FBI investigating scams targeting Asian women


"So far, the loss is $240,000 in cash. In jewelry, it's close to $90,000," Lt. Art Stellini told ABC7 News. He also says the 11 new victims are also elderly Chinese women. As the re-enactment in a police public service video shows, the thieves convince their victim that she's possessed by evil spirits. They say they can cure her by purifying her valuables. The woman gives up her money and jewelry. The thief then pretends to pray over it while switching bags behind her back. When the victim does check the bag, she finds her valuables are gone.

Stellini says this new ring of thieves' M.O. has a bizarre twist. "They feel like they might have been drugged in some manner or put under some type of spell," he says. In most of the recent cases, Stellini says one of the thieves holds the victim's hand and applies pressure on parts of it, much like an acupuncture treatment.

"Probably, that person knows how to use the energy work," says acupuncturist Yuko Gower. She says the thieves are probably using the person's field of energy to calm them into a trusting, compliant mood. She says that combined with reassuring words and a caring demeanor, the thief might convince the victim she's her friend. "There are lots of great acupuncture points to utilize to make people calm," she says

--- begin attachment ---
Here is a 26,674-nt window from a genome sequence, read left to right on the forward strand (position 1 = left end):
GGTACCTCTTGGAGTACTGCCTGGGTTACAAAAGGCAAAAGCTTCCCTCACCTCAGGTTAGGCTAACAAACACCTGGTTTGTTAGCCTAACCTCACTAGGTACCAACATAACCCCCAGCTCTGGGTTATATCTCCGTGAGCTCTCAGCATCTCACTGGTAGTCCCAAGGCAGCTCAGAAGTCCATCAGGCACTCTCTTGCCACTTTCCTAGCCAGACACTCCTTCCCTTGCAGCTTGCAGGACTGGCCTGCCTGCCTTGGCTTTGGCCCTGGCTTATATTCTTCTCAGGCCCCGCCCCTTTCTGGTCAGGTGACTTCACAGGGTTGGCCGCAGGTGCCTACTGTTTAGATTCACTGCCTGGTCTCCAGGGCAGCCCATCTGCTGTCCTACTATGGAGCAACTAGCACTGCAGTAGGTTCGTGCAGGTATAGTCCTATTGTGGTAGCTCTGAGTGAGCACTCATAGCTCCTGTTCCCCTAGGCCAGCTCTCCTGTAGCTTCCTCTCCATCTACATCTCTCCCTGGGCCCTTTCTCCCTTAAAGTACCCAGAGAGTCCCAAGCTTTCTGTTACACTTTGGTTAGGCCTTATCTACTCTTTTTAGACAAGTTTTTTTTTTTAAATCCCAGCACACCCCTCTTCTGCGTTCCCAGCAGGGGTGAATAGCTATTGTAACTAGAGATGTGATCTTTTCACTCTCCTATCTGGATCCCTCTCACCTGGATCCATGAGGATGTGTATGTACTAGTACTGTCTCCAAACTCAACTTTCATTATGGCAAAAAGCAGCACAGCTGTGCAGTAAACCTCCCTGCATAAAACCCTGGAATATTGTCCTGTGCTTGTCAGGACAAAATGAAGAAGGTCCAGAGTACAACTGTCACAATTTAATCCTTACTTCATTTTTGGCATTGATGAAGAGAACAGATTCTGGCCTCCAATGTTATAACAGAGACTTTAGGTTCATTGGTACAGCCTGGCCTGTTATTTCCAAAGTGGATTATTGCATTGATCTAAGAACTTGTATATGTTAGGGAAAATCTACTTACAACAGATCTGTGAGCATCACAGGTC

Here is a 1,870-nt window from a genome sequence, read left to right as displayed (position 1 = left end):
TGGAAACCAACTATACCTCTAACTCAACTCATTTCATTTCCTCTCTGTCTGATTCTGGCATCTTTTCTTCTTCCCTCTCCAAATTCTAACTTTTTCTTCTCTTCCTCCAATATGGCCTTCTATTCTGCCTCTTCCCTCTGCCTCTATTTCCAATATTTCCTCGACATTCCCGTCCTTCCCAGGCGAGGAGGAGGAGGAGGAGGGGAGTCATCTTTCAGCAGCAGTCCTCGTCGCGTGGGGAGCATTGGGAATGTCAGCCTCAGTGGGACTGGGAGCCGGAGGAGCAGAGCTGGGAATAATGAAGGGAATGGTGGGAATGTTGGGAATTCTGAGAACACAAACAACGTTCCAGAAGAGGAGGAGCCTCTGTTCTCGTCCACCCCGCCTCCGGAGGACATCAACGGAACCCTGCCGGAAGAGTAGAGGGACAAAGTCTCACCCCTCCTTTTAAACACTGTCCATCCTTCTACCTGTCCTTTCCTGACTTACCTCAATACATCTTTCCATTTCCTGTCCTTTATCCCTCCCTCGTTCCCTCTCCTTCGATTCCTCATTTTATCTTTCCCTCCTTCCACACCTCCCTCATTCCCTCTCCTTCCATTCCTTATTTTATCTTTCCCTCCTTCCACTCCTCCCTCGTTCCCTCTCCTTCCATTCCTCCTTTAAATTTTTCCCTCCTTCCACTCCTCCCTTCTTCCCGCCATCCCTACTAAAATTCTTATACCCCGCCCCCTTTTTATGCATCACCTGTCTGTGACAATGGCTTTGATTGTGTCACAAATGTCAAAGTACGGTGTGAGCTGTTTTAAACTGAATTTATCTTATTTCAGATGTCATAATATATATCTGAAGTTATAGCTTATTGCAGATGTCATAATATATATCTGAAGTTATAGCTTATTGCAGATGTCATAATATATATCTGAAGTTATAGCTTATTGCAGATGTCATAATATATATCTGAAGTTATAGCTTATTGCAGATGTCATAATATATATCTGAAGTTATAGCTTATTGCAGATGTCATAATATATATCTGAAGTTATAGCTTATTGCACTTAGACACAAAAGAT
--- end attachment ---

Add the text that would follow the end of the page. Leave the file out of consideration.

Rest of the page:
With regard to leads, all police will say is that they have some good ones. They hope that with the help of the FBI, investigators hope they can make even better headway in solving what they call this "despicable" crime. "For some, it's lifesavings. It's a difference of what're you going to eat for dinner or how you're going to pay your rent," Stellini says.

To give you an idea of what kind of money we're talking about, one woman lost $91,000 and all her jewelry. Another woman lost $80,000 in cash. Stellini believes this is an organized crime ring from Asia which comes to the Bay Area for a period of time and then goes back home.

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